Blue Mountain

Blue Mountain

Tonight It’s Now or Never


Oxford, Mississippi roots-rockers Blue Mountain have called it a day as a band, but this two-CD live document recorded in Chicago last year has all the qualities that made them one of the most consistently interesting alt-country-oriented units of the late ’90s. Blue Mountain mainstays (and former husband and wife) Cary Hudson (vocals, guitar, harmonica) and Laurie Stirratt (bass, guitar, and vocals) are joined here by drummer Ted Gainey for a set that includes highlights from throughout their entire career. They even take on a tune from their previous band, The Hilltops, which also included Laurie’s brother (and future Wilco bassist) John Stirratt.

The band’s final studio album of mostly traditional tunes, Roots, is highlighted prominently, with Stirratt providing nice harmonies on tracks like the opening English folk song “Young and Tender Ladies.” On other tunes, she sounds like Exene to Hudson’s John Doe. And on The Carter Family’s “I’m Thinking Tonight of My Blue Eyes,” you can almost hear them singing on somebody’s back porch in Oxford.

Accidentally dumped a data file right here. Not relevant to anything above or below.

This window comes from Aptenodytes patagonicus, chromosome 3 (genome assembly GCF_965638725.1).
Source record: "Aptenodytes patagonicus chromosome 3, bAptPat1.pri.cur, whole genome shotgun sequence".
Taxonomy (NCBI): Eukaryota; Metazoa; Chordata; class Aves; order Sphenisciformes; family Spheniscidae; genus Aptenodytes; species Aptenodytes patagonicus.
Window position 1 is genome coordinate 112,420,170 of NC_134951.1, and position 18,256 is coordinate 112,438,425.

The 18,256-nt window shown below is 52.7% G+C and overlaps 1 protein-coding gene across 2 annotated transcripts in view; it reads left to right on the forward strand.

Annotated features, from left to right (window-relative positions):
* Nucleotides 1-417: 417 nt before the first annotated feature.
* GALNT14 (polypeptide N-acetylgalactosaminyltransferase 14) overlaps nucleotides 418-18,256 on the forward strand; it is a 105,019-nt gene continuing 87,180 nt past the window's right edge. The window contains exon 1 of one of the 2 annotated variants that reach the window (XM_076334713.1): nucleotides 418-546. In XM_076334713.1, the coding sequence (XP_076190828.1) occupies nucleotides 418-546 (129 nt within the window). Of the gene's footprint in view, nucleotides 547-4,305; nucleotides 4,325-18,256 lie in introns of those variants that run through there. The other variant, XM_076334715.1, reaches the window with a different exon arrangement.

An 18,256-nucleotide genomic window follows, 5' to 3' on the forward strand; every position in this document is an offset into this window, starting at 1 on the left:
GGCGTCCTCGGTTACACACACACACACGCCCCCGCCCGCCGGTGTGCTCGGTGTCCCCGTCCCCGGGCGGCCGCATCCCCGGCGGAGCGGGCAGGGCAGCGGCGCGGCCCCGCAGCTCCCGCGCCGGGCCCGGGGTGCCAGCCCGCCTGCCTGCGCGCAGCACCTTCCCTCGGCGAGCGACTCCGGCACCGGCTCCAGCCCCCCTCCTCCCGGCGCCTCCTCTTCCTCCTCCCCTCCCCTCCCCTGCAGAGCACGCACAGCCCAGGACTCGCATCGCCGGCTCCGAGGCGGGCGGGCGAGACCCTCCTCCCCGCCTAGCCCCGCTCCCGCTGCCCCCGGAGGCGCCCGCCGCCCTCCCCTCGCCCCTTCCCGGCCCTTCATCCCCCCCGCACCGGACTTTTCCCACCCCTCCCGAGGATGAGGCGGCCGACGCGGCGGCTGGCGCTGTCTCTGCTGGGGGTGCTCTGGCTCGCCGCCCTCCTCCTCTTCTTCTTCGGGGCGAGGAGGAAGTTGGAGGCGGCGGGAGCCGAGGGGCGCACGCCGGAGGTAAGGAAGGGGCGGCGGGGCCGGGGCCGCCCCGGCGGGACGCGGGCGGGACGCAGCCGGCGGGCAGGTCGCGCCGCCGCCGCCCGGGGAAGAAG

But it’s not all mellow folk-y stuff here. Hudson and Gainey also bring a rollicking cowpunk feel to “Bloody 98” from 1997’s Homegrown. That album’s “Black Dog” and “Jimmy Carter” from the band’s 1995 release, Dog Days, might have fit in on one of the early Uncle Tupelo records.

A couple of highlights come early on with “Lakeside,” a terrific song about going to New Orleans from 1999’s Tales of a Traveler, followed quickly and appropriately by the traditional “Banks of the Ponchartrain,” with Hudson’s strong voice and Gainey’s reverbed drums leading the way.

Hudson is a phenomenal guitarist, whether he’s playing Delta slide blues on tunes like “Let’s Go Running” and “My Wicked, Wicked Ways” or rocking things up on the band-on-the-road anthem “Sleepin’ in My Shoes” and the punky, very modern “Generic America.” He even coaxes some freakish sounds from his guitar on the set closing “Go ‘Way Devil.” And Hudson can both give voice to the yearning of the characters in earthy, homespun tunes like “Myrna Lee” and “Poppa” and effectively build the drama in songs like the spooky murder ballad “Rain And Snow.”

It’s a shame that Blue Mountain is no more, but we’ve got plenty of music to remember them by. And Hudson and Stirratt both deserve much success in their future ventures.

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